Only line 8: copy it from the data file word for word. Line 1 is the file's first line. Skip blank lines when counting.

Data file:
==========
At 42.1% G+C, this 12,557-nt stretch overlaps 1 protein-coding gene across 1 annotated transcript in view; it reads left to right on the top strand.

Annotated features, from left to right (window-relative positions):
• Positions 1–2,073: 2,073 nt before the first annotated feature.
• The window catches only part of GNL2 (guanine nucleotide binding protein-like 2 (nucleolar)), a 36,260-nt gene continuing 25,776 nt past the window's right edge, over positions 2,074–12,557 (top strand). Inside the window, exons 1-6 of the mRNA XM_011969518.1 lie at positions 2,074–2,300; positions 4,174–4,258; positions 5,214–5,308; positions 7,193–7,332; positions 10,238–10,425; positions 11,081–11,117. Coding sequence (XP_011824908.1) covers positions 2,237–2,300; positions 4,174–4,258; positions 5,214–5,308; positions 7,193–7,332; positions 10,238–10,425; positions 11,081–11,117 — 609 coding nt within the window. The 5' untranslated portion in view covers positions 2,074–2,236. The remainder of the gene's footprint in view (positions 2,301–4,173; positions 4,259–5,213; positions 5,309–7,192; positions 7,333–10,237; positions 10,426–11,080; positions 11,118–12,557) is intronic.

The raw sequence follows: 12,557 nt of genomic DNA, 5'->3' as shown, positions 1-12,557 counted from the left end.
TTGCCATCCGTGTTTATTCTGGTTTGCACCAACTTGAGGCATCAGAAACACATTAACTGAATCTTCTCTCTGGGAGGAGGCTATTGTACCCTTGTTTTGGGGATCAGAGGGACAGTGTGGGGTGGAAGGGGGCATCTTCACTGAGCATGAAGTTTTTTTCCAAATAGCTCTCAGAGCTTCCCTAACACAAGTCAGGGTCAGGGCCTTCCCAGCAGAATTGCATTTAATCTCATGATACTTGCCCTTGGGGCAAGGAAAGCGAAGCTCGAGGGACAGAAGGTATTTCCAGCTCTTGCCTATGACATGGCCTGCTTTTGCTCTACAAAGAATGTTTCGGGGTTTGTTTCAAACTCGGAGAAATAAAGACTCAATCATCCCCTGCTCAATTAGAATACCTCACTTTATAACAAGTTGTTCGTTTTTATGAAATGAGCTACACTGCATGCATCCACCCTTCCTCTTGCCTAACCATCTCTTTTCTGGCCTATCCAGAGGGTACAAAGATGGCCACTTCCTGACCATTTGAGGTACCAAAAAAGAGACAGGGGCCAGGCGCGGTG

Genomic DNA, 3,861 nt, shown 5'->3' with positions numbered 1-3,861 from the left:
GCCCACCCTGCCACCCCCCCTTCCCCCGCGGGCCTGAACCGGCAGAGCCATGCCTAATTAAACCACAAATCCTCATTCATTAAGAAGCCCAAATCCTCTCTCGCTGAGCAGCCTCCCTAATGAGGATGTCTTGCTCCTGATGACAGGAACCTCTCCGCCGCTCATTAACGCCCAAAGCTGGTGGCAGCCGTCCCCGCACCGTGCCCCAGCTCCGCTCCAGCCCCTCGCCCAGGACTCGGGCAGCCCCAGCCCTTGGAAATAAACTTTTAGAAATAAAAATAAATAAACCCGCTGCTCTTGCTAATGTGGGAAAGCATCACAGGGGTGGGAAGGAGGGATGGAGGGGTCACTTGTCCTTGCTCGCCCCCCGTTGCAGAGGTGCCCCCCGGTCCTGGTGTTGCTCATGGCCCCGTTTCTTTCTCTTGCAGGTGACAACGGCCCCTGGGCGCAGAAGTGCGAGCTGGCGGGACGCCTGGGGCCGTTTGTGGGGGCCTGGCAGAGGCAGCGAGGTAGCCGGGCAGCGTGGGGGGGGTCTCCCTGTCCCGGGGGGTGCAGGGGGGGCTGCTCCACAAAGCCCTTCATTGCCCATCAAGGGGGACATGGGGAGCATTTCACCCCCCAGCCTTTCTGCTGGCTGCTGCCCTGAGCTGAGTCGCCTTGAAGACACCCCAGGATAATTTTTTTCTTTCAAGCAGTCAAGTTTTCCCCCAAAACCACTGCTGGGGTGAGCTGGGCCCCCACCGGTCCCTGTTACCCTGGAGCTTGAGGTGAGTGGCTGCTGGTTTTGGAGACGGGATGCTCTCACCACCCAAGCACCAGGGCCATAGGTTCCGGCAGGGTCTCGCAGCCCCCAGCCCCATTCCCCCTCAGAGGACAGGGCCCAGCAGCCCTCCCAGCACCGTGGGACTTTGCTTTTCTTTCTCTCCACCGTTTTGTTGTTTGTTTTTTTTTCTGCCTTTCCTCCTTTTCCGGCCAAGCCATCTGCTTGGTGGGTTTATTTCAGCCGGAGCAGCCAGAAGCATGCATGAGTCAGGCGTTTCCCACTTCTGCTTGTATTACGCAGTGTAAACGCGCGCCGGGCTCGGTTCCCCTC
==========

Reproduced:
GCCCACCCTGCCACCCCCCCTTCCCCCGCGGGCCTGAACCGGCAGAGCCATGCCTAATTAAACCACAAATCCTCATTCATTAAGAAGCCCAAATCCTCTCTCGCTGAGCAGCCTCCCTAATGAGGATGTCTTGCTCCTGATGACAGGAACCTCTCCGCCGCTCATTAACGCCCAAAGCTGGTGGCAGCCGTCCCCGCACCGTGCCCCAGCTCCGCTCCAGCCCCTCGCCCAGGACTCGGGCAGCCCCAGCCCTTGGAAATAAACTTTTAGAAATAAAAATAAATAAACCCGCTGCTCTTGCTAATGTGGGAAAGCATCACAGGGGTGGGAAGGAGGGATGGAGGGGTCACTTGTCCTTGCTCGCCCCCCGTTGCAGAGGTGCCCCCCGGTCCTGGTGTTGCTCATGGCCCCGTTTCTTTCTCTTGCAGGTGACAACGGCCCCTGGGCGCAGAAGTGCGAGCTGGCGGGACGCCTGGGGCCGTTTGTGGGGGCCTGGCAGAGGCAGCGAGGTAGCCGGGCAGCGTGGGGGGGGTCTCCCTGTCCCGGGGGGTGCAGGGGGGGCTGCTCCACAAAGCCCTTCATTGCCCATCAAGGGGGACATGGGGAGCATTTCACCCCCCAGCCTTTCTGCTGGCTGCTGCCCTGAGCTGAGTCGCCTTGAAGACACCCCAGGATAATTTTTTTCTTTCAAGCAGTCAAGTTTTCCCCCAAAACCACTGCTGGGGTGAGCTGGGCCCCCACCGGTCCCTGTTACCCTGGAGCTTGAGGTGAGTGGCTGCTGGTTTTGGAGACGGGATGCTCTCACCACCCAAGCACCAGGGCCATAGGTTCCGGCAGGGTCTCGCAGCCCCCAGCCCCATTCCCCCTCAGAGGACAGGGCCCAGCAGCCCTCCCAGCACCGTGGGACTTTGCTTTTCTTTCTCTCCACCGTTTTGTTGTTTGTTTTTTTTTCTGCCTTTCCTCCTTTTCCGGCCAAGCCATCTGCTTGGTGGGTTTATTTCAGCCGGAGCAGCCAGAAGCATGCATGAGTCAGGCGTTTCCCACTTCTGCTTGTATTACGCAGTGTAAACGCGCGCCGGGCTCGGTTCCCCTC